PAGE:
Sew Russia: Where I Grew Up Gave Me Inspiration

I have LOTS of great memories growing up. My childhood was a pretty good one I can say. I grew up in two different sections of Baton Rouge, but one of them made more of an impact on who I truly am. I grew up in a small section in Baton Rouge called Scotlandville. I remember growing up with all sorts of people around. I saw entrepreneurship at a very early age. I always aspired to own my own business. I was a very good dancer. I thought I would always open up a dance studio; although I was told that dance teachers don’t make a living wage.

There was a little bit of everything to see. There was a man who owned a fruit truck that would roll by in the morning time selling fruits. I loved getting the plums. Those  were my favorite. I saw ice cream man who came in the afternoon selling ice cream. I always wanted the ice cream with the bubble gum eyes. Also, who we called the “candy lady”. She sold just about every candy product, but the real treat to all of us children, were the “dixie cups”. Dixie cups are just frozen cups of kool aid. You would pop it out of the plastic cup, flip it over, and eat it. Now, it is called different things from town to town, but here in Baton Rouge we call it Dixie Cups. Why? Because the brand of cups that we actually ate it out of is called Dixie.

There were so many examples around of entrepreneurship, although none of them were full time. I don’t think our community was truly educated on how to start and maintain a full time business of their own. You saw “side hustles” majority of the time. Also, knowledge of funding, although in the city, was not available to our community. This lead me to want to believe that we, as African-Americans could not start and maintain our own businesses as a majority. You saw the Asians with their hair stores. You saw Caucasians with every type of business you can think about, whether the bought it or started it.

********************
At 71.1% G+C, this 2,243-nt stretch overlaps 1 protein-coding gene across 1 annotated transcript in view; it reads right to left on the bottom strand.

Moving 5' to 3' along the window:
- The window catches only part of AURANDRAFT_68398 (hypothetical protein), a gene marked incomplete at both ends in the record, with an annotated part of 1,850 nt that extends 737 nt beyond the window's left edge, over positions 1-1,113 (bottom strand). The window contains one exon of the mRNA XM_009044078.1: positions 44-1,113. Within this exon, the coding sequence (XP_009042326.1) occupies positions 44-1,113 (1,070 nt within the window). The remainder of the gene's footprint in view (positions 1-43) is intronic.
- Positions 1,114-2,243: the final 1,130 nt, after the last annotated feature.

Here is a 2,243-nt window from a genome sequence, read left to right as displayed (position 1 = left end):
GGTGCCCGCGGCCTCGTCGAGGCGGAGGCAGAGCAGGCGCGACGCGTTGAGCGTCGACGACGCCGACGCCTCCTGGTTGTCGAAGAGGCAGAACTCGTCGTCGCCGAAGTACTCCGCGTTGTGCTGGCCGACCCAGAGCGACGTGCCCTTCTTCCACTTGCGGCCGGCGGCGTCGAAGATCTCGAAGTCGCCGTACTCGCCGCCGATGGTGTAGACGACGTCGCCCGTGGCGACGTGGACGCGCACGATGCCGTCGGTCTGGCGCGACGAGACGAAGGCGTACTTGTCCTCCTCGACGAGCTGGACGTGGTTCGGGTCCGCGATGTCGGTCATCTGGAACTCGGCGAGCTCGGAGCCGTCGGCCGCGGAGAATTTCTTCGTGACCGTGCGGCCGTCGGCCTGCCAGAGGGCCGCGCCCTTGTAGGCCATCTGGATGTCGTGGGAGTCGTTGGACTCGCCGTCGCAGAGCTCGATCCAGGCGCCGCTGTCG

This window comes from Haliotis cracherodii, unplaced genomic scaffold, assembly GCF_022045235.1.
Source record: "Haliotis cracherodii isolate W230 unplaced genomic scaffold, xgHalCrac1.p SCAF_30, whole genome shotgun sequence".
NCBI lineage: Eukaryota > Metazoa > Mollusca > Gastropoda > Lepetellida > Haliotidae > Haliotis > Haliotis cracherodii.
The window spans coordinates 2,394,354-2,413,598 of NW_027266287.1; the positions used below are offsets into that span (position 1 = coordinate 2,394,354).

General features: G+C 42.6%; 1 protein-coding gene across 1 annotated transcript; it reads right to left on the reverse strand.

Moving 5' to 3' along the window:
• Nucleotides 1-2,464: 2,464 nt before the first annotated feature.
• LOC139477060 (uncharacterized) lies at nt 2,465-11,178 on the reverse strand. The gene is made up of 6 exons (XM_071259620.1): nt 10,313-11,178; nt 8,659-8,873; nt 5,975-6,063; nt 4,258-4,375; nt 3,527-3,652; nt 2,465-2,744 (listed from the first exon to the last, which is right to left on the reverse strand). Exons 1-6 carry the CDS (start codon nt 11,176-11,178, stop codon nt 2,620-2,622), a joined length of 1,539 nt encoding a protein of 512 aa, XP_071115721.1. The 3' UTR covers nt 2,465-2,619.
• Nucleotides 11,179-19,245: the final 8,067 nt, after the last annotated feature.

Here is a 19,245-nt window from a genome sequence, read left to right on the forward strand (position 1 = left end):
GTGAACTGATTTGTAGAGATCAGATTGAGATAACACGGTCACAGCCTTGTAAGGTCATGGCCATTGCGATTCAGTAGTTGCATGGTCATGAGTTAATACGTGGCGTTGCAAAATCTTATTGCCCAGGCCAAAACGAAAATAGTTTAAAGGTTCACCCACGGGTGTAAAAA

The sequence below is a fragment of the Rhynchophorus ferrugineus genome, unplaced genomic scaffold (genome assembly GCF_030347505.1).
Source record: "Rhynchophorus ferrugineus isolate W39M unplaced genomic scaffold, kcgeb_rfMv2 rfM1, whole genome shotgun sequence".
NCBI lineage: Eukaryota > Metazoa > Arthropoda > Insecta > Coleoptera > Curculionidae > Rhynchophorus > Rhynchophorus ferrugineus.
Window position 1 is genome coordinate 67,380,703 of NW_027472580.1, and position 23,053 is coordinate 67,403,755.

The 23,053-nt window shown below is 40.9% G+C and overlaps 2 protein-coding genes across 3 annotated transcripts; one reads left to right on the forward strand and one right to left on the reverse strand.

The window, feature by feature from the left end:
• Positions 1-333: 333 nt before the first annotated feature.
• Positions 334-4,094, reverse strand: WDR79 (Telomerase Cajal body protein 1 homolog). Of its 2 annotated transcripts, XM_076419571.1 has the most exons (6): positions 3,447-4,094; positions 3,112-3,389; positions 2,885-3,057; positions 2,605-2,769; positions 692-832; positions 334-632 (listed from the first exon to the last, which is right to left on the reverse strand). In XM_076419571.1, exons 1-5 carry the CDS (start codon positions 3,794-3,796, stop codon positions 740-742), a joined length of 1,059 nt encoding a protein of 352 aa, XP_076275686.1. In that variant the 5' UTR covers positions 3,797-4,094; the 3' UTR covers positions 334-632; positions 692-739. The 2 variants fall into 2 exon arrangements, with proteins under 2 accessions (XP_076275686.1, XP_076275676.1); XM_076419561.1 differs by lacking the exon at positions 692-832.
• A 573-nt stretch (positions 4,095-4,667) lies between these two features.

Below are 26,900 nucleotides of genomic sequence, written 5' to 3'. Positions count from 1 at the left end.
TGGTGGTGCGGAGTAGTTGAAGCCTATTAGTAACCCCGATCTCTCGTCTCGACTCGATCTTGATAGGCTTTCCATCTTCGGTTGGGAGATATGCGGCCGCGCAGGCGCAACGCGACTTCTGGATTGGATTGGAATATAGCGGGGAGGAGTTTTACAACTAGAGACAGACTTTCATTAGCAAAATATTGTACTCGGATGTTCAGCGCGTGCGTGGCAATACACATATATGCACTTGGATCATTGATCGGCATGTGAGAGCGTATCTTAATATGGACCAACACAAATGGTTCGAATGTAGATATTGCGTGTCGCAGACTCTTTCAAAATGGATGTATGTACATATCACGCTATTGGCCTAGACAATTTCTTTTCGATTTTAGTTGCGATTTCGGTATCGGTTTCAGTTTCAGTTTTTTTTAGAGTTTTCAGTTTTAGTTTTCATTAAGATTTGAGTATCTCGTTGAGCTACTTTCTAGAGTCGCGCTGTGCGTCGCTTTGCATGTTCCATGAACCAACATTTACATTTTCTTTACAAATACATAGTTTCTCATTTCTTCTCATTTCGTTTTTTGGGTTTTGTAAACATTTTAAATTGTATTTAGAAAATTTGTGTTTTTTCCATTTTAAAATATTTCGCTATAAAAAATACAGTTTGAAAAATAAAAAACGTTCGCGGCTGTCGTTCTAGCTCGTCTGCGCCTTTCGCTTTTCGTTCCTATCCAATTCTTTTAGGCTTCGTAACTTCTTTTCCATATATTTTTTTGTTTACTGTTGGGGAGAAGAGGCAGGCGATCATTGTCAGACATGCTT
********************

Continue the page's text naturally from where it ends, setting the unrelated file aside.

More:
There were some that were exceptions to what I just mentioned. There was this record shop called Bowies Record Shop. We loved to go there. I love music. In my opinion, music provides you a good escape from reality for a minute. We were allowed to get a cassette tape (Yeah. Those were around when I was a child) when we did good in school as a reward. Going into that shop was inspiring. The owner was friendly and there was always good service. I felt like if they could do it. So can I.

Developing and working in your gifts can open up doors for others who are watching you. You may not recognize them, but someone else is always looking for inspiration for their situation…and you just maybe it. I learned a lot of lessons even as a child that I still use today. That’s why it absolutely broke my heart to see that this store has closed. Even with that store being closed as wells as other businesses that once were African-American owned, I still have faith that it can be done. And it can.

 
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